The plan, in which the solid members represent original construction, while the hollow members are reconstructions. Note the very narrow aisles adjacent to the nave. Note also that the entrance is not due west, as in later day churches, but yjr altar and apse are oriented to the southeast. Since the objective in later churches was to orient themselves towards Jerusalem, this church, probably built on the foundations of the 4th century church, truly and accurately faces Jerusalem. The so-called east/west orientation of later religious structures is not really as accurate as this little old church.

The blow-up is of one of the so-called domes which, as stated above, are constructed by canting four sides of a bay, upwards.

The photograph explains it all better, taken immediately upon entering, passing under the organ.

Back outside, we approach the northwest facade, and see that it is totally Romanesque, replete with semi-circular arches, although reconstructed in the 19th century. As mentioned above, the northwest end was shortened at the time of restoration, and one source claims the interior vaulting, for which the church has become rather famous, might have been built during this time of restoration. Several of the “domes,” however, appear to be in the original part of the church (see plan above). The comment is, quite frankly, disturbing, and not fully substantiated. Serious student research will be rewarded.

The northeast side, showing a small tower. Semi-circular arches continue, the walls are plain, vertical buttressing supports the side aisle wall. We can see a clerestory, but overall the openings, typical of the time, are minimal. Also note that the buttressing of the clerestory area does not align with the side aisle buttresses, indicating construction at different times.

The chevet, composed of four radiating chapels (three being visible in this photo), is often described as being harmonious.

But there is more. This church is noted for its decorative sculptures, usually found on its capitals, but here we can see the corbels supporting the slight overhang, are also carved, as are the spaces between, what would have amounted to the metope in Greek architecture. These designs can best be described as whimsical, fanciful delights of a stone mason in love with his work, and perhaps saying: “why not?”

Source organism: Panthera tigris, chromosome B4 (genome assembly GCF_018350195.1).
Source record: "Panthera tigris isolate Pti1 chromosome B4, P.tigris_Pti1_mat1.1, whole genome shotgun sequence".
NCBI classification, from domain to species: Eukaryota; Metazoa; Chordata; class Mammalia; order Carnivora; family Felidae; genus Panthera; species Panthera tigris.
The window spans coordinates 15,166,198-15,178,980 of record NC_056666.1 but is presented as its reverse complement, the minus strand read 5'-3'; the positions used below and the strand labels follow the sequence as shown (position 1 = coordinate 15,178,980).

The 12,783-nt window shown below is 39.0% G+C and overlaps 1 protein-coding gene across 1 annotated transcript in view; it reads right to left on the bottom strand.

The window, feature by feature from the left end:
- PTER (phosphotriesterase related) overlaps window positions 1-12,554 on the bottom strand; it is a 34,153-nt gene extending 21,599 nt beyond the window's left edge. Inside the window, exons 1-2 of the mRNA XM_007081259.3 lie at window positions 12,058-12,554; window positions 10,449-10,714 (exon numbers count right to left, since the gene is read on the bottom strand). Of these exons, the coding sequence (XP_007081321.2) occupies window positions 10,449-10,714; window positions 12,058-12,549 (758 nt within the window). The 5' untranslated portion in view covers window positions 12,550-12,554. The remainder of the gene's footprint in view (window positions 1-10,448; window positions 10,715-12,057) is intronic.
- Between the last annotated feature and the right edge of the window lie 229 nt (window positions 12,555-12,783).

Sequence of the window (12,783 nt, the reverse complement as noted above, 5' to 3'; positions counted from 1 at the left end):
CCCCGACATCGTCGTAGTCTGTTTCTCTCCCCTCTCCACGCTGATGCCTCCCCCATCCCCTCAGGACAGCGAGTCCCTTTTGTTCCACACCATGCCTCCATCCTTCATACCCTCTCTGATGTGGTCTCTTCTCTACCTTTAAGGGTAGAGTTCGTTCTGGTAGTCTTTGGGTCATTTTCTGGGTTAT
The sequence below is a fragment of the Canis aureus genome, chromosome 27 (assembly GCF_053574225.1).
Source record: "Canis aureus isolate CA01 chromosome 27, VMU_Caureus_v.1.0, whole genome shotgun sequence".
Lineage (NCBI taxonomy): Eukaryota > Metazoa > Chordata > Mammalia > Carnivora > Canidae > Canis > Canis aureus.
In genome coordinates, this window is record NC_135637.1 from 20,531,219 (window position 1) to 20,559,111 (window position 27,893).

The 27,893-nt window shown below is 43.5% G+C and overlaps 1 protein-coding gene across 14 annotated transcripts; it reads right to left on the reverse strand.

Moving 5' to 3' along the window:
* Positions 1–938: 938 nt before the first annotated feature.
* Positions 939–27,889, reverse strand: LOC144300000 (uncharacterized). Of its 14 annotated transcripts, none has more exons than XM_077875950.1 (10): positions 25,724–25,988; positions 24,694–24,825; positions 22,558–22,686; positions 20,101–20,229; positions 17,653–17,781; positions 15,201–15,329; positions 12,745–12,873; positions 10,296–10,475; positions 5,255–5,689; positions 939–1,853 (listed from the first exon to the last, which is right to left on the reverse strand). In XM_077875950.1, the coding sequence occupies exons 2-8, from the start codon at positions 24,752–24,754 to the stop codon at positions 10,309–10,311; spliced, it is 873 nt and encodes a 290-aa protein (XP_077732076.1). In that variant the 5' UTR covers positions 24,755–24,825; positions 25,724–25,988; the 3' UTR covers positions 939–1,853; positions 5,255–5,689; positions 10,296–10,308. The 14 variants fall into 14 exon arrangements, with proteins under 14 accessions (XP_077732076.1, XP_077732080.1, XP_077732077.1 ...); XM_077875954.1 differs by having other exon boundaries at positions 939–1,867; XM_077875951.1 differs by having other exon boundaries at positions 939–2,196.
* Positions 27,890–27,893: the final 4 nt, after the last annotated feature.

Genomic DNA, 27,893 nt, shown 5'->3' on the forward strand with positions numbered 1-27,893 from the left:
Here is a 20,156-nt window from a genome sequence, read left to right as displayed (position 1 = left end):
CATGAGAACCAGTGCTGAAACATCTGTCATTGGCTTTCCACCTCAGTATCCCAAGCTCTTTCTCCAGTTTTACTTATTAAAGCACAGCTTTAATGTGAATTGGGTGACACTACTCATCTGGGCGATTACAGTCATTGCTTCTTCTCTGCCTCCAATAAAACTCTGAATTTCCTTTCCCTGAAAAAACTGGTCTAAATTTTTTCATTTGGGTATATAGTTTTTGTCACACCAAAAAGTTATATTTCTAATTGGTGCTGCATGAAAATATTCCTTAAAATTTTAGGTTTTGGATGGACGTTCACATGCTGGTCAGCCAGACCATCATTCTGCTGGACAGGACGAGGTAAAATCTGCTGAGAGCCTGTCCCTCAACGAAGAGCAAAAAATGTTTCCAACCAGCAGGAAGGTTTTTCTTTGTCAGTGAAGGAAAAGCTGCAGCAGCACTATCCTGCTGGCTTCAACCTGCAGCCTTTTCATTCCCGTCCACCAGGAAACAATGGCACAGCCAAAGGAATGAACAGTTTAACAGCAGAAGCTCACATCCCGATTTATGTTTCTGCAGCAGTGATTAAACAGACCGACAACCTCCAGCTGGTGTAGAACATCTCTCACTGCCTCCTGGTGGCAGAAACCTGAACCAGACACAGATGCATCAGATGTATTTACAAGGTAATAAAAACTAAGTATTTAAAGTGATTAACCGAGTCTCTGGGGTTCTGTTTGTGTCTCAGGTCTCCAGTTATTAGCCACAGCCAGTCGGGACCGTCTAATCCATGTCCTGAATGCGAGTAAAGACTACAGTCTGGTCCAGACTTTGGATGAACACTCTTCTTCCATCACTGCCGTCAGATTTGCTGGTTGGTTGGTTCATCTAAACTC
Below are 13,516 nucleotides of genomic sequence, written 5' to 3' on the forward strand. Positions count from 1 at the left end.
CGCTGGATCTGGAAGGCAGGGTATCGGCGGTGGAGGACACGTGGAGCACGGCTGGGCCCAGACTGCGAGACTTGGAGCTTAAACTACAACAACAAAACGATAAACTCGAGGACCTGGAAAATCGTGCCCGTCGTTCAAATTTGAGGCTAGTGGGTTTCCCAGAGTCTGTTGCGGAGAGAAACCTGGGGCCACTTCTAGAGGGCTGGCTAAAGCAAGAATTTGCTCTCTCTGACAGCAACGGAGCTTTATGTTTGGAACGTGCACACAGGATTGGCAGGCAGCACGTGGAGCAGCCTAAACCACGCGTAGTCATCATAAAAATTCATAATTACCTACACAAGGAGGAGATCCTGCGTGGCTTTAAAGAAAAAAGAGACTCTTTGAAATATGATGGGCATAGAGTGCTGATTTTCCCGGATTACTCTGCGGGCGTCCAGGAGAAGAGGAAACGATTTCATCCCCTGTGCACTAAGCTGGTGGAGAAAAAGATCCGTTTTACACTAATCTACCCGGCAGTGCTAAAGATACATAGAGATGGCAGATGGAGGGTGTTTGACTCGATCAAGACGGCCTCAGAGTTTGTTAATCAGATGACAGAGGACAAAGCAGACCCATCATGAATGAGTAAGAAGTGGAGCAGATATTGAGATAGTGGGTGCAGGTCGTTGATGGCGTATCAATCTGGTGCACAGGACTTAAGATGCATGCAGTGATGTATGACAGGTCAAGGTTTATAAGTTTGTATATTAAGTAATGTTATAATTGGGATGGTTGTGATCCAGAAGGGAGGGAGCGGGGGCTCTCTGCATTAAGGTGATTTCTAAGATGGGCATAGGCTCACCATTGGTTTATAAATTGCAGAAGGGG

The apse actually sits atop the crypt, and since the ground slopes down from the front of the church, an additional level is seen here on the left. Note also the well to the right of center. Many churches were self sufficient, with regards things such as water, with adjacent monasteries becoming small villages unto themselves.

Upon entering, we see the construction of very solid domical structures introduced after the fire of 1049. There are a total of eight. Obviously a wooden roof could no longer be tolerated, and improvisation resulted with the building of the dome-like stone vaults.

Glancing to the side, we see a veritable forest of columns, creating a very narrow side aisle on each side of the nave, which buttress the columns supporting the “domes.”

The three “domes” over the nave. The very awkward “domes” were actually four-sides canted towards each other, creating pockets of space overhead. Arriving through the narthex, the view down the nave towards the altar is thus interrupted by negative upward “bulges” of space. Each pocket of space catches the eye’s attention, and there is no transition of visual movement towards the altar whatsoever. This was, however, a rather ingenious solution to the creation of stone vaults to replace flammable wooden coverings, and was a major step, albeit a unique one, towards the ultimate solution, the pointed arches of stone for which the Gothic is famous. It did do the job, but visual continuity was sacrificed.

A look upwards over a side aisle reveals a twisted array of seeming improvisation, with what appears to be a leaping buttress. Obviously the masons were doing whatever was necessary to contain the structure. You can almost understand and appreciate what the masons must have endured in their quest for stability.

Another view shows capitals at different heights, arches soaring off into space, solid walls atop semi-circular arches, and on the left original painting of the stone.

The choir contains some faded Romanesque frescoes, which point out the fact that so many churches were fully colored internally and, as we shall see in Amiens, externally as well.

As mentioned above, an interesting feature is that while the ground on which the church is built slopes down to the apse, the altar and choir are raised, providing a view into the crypt below, sort of a split level idea.

Looking up to the half dome over the altar, and part of the barrel vault which frames into that half dome. The columns shape a semi-circular colonnade forming the ambulatory in the apse. Now onto a second church in Poitiers equally significant in the development of the Romanesque.

© Architecture Past Present & Future - Edward D. Levinson, 2009